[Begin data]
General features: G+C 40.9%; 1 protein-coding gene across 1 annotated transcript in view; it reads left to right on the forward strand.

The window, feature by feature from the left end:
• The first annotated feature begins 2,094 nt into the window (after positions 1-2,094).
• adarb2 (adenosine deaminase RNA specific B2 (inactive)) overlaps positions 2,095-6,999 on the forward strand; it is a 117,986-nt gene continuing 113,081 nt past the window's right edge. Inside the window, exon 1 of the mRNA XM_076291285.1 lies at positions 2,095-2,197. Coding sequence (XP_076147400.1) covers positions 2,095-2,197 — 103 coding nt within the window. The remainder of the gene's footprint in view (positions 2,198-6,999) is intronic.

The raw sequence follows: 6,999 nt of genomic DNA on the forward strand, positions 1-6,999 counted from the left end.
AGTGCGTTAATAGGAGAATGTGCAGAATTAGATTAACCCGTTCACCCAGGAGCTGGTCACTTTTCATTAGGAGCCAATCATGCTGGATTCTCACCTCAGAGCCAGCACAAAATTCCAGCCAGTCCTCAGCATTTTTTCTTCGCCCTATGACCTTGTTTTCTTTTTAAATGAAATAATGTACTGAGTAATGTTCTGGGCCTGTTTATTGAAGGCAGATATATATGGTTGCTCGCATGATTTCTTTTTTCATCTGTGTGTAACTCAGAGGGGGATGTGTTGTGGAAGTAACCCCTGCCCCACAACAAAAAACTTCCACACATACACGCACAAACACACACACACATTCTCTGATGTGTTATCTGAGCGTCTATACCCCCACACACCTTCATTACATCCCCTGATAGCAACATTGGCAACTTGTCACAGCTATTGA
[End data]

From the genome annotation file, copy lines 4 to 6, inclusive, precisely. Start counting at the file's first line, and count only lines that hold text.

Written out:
• adarb2 (adenosine deaminase RNA specific B2 (inactive)) overlaps positions 2,095-6,999 on the forward strand; it is a 117,986-nt gene continuing 113,081 nt past the window's right edge. Inside the window, exon 1 of the mRNA XM_076291285.1 lies at positions 2,095-2,197. Coding sequence (XP_076147400.1) covers positions 2,095-2,197 — 103 coding nt within the window. The remainder of the gene's footprint in view (positions 2,198-6,999) is intronic.

The raw sequence follows: 6,999 nt of genomic DNA on the forward strand, positions 1-6,999 counted from the left end.
AGTGCGTTAATAGGAGAATGTGCAGAATTAGATTAACCCGTTCACCCAGGAGCTGGTCACTTTTCATTAGGAGCCAATCATGCTGGATTCTCACCTCAGAGCCAGCACAAAATTCCAGCCAGTCCTCAGCATTTTTTCTTCGCCCTATGACCTTGTTTTCTTTTTAAATGAAATAATGTACTGAGTAATGTTCTGGGCCTGTTTATTGAAGGCAGATATATATGGTTGCTCGCATGATTTCTTTTTTCATCTGTGTGTAACTCAGAGGGGGATGTGTTGTGGAAGTAACCCCTGCCCCACAACAAAAAACTTCCACACATACACGCACAAACACACACACACATTCTCTGATGTGTTATCTGAGCGTCTATACCCCCACACACCTTCATTACATCCCCTGATAGCAACATTGGCAACTTGTCACAGCTATTGA